Results Summary

What was the research about?

A patent foramen ovale, or PFO, is a small hole between the top two chambers of the heart that didn’t close correctly after birth. PFOs can raise the risk for stroke. For adults ages 18–60, about 10 percent of strokes caused by a blocked artery are related to a PFO. Among these patients, questions remain about what treatment works best to prevent future strokes.

In this study, the research team analyzed data from six clinical trials to compare two treatments for preventing future strokes among patients who had experienced a PFO-related stroke:

  • Medicines alone. Patients take medicines to prevent blood clots.
  • Surgical procedure to close the PFO, plus medicines. A doctor inserts a medical device through a vein to the PFO. The device closes the PFO and remains in the heart permanently. Patients also take medicines to prevent blood clots.

The research team looked at the risk of future strokes and at safety risks like serious adverse events. A serious adverse event occurs when medical care causes harm, such as having bleeding when taking blood thinners. The team also looked at treatment effects based on how likely it was that the PFO caused patients’ strokes. To determine likelihood, the team used existing scoring systems.

What were the results?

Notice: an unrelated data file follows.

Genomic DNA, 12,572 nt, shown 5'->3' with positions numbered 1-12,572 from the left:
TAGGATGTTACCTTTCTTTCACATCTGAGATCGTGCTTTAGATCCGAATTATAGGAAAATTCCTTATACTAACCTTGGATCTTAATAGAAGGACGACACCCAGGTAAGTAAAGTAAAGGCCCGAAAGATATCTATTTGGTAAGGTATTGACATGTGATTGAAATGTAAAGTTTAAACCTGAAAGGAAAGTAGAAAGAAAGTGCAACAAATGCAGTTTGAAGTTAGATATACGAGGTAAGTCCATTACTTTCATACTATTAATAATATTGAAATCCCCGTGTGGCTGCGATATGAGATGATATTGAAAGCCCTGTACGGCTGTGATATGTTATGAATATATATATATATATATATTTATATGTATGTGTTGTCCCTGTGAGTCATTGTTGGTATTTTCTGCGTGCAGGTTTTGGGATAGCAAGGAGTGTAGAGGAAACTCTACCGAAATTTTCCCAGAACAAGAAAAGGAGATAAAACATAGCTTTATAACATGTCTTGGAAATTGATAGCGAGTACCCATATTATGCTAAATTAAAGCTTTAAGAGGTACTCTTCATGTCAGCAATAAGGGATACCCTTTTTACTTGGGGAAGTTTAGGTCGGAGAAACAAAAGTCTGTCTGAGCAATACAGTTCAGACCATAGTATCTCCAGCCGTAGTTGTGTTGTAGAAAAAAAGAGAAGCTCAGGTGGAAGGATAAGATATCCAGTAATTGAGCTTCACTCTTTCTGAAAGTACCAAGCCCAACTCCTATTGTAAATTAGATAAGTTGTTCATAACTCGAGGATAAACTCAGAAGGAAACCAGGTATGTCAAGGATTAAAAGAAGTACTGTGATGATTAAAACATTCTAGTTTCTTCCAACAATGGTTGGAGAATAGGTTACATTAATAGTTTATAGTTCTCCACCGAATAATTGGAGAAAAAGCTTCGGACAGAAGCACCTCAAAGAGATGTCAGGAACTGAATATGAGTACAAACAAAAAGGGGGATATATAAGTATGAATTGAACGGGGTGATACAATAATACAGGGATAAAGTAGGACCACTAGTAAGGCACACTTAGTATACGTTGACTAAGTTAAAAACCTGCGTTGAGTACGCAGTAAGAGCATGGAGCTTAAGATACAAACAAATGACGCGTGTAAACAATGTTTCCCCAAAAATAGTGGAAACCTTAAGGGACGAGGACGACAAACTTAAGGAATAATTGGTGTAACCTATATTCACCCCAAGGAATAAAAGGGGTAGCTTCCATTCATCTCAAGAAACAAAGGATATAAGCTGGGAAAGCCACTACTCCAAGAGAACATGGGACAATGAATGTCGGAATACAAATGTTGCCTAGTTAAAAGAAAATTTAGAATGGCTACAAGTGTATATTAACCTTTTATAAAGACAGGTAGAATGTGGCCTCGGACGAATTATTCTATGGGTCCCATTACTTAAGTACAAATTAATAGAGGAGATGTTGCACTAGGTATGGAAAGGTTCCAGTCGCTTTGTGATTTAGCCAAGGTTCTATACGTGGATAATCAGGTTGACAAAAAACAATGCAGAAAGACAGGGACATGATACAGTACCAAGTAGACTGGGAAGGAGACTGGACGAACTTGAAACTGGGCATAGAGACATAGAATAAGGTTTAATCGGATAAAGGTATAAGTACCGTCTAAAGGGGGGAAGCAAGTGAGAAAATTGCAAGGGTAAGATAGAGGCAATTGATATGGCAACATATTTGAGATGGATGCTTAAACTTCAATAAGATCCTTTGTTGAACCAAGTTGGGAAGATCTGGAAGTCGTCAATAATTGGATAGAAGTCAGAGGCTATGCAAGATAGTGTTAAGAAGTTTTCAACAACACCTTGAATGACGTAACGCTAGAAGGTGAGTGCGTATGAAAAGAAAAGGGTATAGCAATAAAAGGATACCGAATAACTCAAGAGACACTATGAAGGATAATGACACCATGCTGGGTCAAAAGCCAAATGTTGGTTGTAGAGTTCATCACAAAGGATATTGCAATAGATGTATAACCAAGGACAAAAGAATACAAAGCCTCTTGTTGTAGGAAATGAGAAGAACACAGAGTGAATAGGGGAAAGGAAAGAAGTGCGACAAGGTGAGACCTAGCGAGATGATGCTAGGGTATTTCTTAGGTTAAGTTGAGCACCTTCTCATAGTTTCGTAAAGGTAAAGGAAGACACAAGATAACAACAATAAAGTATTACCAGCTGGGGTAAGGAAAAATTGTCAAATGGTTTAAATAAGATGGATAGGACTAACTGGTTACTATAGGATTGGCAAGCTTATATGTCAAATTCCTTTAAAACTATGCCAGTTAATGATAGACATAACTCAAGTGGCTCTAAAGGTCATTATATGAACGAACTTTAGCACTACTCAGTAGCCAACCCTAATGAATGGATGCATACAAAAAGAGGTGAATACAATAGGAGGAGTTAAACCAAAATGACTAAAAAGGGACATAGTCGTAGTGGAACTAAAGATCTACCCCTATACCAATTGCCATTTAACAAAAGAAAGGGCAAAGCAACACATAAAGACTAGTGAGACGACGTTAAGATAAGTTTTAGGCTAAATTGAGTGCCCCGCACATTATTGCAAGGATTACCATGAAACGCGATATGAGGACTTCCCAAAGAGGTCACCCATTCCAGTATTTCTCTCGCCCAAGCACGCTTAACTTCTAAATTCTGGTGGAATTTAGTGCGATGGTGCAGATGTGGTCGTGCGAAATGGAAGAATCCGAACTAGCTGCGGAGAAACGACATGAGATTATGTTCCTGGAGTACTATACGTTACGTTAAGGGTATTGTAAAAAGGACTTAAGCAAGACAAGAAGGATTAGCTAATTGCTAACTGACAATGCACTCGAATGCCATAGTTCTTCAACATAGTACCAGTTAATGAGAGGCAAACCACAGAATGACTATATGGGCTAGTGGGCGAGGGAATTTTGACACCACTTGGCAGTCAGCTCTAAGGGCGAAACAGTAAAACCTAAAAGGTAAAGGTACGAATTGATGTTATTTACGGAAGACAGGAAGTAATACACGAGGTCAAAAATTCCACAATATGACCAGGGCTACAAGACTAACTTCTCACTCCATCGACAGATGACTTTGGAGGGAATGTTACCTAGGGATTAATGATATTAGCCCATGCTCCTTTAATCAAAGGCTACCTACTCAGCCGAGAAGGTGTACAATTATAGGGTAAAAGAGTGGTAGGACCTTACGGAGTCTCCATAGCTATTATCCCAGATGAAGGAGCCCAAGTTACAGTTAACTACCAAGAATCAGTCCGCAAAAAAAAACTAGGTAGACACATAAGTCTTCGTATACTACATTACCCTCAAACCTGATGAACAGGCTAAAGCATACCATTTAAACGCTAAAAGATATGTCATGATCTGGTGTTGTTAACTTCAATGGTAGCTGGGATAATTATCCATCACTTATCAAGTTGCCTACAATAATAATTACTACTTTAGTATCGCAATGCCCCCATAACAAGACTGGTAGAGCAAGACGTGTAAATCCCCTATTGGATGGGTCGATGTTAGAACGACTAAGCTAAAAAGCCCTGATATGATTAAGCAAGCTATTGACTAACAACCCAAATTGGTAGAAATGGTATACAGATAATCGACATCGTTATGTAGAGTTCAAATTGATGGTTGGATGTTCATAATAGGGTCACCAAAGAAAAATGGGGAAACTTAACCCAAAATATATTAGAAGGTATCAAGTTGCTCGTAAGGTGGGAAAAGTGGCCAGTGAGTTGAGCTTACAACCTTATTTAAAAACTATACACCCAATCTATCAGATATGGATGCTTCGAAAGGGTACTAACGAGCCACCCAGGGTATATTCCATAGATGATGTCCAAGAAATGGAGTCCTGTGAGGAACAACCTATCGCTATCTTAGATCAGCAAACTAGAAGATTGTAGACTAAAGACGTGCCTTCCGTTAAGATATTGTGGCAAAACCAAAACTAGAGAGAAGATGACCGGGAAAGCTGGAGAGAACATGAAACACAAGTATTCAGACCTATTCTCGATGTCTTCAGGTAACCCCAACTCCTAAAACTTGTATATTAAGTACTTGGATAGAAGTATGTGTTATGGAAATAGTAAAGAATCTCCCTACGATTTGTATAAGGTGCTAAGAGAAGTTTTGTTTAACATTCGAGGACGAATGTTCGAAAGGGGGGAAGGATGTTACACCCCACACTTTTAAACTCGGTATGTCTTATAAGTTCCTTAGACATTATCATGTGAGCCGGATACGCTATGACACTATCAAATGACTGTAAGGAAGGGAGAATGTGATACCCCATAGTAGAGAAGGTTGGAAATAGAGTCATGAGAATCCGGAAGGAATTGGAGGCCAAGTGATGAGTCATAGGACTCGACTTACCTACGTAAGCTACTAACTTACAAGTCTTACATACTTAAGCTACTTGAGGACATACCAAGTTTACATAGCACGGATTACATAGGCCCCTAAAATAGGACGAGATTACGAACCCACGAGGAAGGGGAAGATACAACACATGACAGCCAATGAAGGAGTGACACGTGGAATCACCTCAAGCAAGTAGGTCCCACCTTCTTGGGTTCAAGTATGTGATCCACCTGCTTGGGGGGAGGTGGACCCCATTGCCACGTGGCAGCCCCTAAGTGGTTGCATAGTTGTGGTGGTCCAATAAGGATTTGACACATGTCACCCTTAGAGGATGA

Compared with patients who took medicines alone, patients who also had surgery had a lower risk of future strokes.

Patients whose PFO was likely the cause of their stroke had a lower risk of future strokes with surgery plus medicines than with medicine alone, compared with patients whose PFO was not likely the cause of their stroke, based on the scoring systems.

Patients who had surgery had a higher risk of irregular heartbeat events within 45 days of surgery. But most patients’ heartbeats went back to normal over time. Other safety outcomes like bleeding or blood clots didn’t differ between the two treatments.

Who was in the study?

The study included data from 3,740 patients across six trials. The trials took place around the world from 2000 to 2017. Patients in the trials were ages 18 and older and had experienced a PFO-related stroke. The average age was 46, and 55 percent were men.

What did the research team do?

The research team combined and analyzed data from the six trials. The trials included patients with a PFO who had a stroke. Combining data from multiple trials provides more reliable results than data from single trials.

Researchers from the six trials provided input during this study.

What were the limits of the study?

The study couldn’t look at whether another stroke caused more disability, because some kinds of data were missing, such as how much help people needed at home.

Future research could compare how different medicines and types of medical devices reduce patients’ risk of having a stroke.

How can people use the results?

Patients who had a PFO-related stroke and their doctors can use these results when considering treatments for preventing future strokes.

Final Research Report

This project's final research report is expected to be available by November 2023.

Peer-Review Summary

The Peer-Review Summary for this project will be posted here soon.

Project Information

David M. Kent, MD, MS
Tufts Medical Center Inc.
The Systematic , Collaborative, PFO Closure Evaluation (SCOPE)

Key Dates

March 2023


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Last updated: January 25, 2023